North American Storage Trust (NAST) – Project History

Note: This project has been completed.

In 1999 members of the of the Association of South Eastern Research Libraries Association ( ASERL) began discussing a cooperative "shared virtual storage" project. The project was originally conceived by Paul Willis, dean of libraries at the University of Kentucky, and Paul Gherman, university librarian of Vanderbilt University, as an effort to promote shared institutional commitments to retaining and sharing research collections held in offsite library storage facilities. The idea gained further traction during a 2002 ARL/OCLC Forum on Future Library Architecture, when Don Kelsey (library facilities planner at the University of Minnesota) observed that at least some offsite library storage collections will "never be weeded"—suggesting that a shared pool of low-use research collections could effectively be maintained in perpetuity.

In 2003 OCLC Research staff undertook a special project to identify unique holdings in Vanderbilt University Library's collections. When compared to WorldCat collections as a whole, some 24,000 titles were found to be held by Vanderbilt University alone. Additional analysis was performed to identify "true last copies" within Vanderbilt's collections, effectively confirming that a systemwide approach to collection management could enable the institution to make wise weeding and preservation decisions. Results of this study were published in College and Research Libraries; a preprint is available here.

In 2004 in collaboration with OCLC, 9 ASERL members participated in a collection assessment exercise directed at identifying overlaps in regional library holdings and opportunities for systemwide rationalization of collections. These efforts are described in an April 2005 article on ASERL's Virtual Storage/Preservation Concept and in an Overview of ASERL's Proposed Virtual Storage System (May 2005). The ASERL overlap study confirmed that economies of scale could be achieved if member institutions adopted a cooperative collection management regime.

In 2006 OCLC surveyed 500 member libraries in North America to explore the level of community interest in a systemwide approach to managing print collections. Three concepts embodying different levels of cooperative engagement were tested, ranging from a simple data-sharing scheme to a transformative model that would consolidate low-use collections in a shared physical space and provide participants with cost-effective access and preservation services. Results from the survey were presented at the October 2006 meeting of the Association of Research Libraries and are summarized here. A group of research institutions interested in advancing the vision of shared print management coalesced in the North American Storage Trust (NAST).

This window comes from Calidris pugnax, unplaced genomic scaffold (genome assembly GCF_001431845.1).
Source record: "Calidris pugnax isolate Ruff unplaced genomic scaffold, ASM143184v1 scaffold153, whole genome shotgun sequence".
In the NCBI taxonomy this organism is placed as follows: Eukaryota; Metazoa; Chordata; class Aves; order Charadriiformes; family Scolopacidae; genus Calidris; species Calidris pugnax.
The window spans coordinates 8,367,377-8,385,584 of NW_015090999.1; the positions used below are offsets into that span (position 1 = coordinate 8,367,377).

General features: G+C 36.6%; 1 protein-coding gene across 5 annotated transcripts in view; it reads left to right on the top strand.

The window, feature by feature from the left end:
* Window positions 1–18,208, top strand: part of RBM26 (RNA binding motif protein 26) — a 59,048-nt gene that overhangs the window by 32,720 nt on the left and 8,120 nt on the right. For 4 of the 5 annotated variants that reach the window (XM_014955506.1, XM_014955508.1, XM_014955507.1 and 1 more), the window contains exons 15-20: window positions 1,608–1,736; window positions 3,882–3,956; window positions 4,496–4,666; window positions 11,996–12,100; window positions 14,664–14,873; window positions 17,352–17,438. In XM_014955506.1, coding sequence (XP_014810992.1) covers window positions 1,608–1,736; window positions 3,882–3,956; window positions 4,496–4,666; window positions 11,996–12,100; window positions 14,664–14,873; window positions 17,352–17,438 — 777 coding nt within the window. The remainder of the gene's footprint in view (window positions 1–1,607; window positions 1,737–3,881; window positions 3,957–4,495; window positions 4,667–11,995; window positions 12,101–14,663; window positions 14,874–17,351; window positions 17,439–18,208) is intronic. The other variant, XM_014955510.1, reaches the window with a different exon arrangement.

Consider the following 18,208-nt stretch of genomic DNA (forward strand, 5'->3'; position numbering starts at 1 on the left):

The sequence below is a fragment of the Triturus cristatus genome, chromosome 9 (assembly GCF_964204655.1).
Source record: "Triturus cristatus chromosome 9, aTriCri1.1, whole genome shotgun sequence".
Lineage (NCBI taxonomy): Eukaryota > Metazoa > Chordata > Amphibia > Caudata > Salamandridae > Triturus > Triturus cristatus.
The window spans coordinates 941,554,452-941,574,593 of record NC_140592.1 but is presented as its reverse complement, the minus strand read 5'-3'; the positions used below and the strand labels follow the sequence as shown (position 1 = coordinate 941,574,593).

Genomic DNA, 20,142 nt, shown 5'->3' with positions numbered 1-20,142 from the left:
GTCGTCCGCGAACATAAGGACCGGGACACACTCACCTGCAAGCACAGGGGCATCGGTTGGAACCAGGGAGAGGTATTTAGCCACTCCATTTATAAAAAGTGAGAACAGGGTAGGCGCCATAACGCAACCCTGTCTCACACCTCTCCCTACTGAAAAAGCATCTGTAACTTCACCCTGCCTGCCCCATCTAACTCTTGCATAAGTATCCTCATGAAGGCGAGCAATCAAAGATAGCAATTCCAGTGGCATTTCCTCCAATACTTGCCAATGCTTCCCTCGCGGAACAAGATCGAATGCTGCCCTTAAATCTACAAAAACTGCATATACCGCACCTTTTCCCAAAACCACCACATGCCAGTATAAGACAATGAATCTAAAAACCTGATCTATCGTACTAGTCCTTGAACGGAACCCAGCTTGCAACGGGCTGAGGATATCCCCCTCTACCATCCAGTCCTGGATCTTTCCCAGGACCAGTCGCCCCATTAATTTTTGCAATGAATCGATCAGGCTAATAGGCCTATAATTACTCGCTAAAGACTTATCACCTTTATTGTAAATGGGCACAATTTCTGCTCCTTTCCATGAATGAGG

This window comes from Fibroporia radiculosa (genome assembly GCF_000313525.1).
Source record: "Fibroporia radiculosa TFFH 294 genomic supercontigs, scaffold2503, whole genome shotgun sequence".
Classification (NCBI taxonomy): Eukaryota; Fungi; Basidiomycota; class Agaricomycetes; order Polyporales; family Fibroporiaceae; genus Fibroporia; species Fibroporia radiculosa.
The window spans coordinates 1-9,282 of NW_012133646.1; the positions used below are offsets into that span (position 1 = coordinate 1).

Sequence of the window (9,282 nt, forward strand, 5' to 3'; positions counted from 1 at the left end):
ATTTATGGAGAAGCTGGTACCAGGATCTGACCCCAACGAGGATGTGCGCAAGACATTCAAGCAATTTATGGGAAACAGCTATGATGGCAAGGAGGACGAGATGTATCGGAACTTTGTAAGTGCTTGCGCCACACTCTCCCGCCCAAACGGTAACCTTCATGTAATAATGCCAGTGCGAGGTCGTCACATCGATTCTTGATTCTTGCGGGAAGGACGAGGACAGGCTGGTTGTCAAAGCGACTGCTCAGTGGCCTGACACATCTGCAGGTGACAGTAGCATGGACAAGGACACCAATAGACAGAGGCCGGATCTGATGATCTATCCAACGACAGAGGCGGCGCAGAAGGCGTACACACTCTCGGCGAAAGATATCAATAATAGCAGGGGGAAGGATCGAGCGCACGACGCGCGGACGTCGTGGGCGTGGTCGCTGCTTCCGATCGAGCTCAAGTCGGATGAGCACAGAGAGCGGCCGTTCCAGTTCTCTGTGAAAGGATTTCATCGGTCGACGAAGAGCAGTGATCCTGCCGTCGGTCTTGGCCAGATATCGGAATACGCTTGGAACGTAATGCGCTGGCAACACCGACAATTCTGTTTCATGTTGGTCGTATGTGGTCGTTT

In 2007, RLG Programs agreed to help the NAST partnership transition from a loose confederation of institutions with shared interest in leveraging existing library storage capacity toward a community-oriented effort in defining service requirements. With OCLC product managers, Programs staff facilitated discussions with the NAST steering committee, helped to raise community awareness of the "virtual shared storage" concept within the research library community, and identified components of an emerging registry-based OCLC service architecture that could support shared collection management.

A series of phone interviews with managers of shared print repositories in the US and Canada helped to identify gaps in current policy frameworks and core infrastructure requirements for multi-institutional collection sharing. A parallel effort to identify data requirements for a registry of items held in library storage was also undertaken. Two focus groups of institutions currently managing offsite collections were convened to identify data elements for a specially adapted collection analysis report, intended to help library managers make local decisions based on the availability and preservation status of items held in remote storage facilities.

Results from these parallel exercises were presented at a meeting of the NAST interest group at the ALA Midwinter meeting in January 2007 and are available here:

Programs staff and OCLC product managers continued to work through the spring and early summer to define business and community requirements for a pilot project that would enable NAST participants to pool information about library storage holdings and evaluate its utility in collective decision-making about the disposition of local print collections.

At the ALA Annual Conference in June 2007, the NAST pilot implementation was successfully transitioned from RLG Programs to OCLC product management and the launch of the Cooperative Collection Management Trust was announced. A presentation summarizing the history of the NAST effort and outlining RLG's continuing program of work in Shared Print Collections marked the close of this project, which was one of the first to explore Programs' role in scoping new OCLC service opportunities.

Related work:
Shared Print Collections

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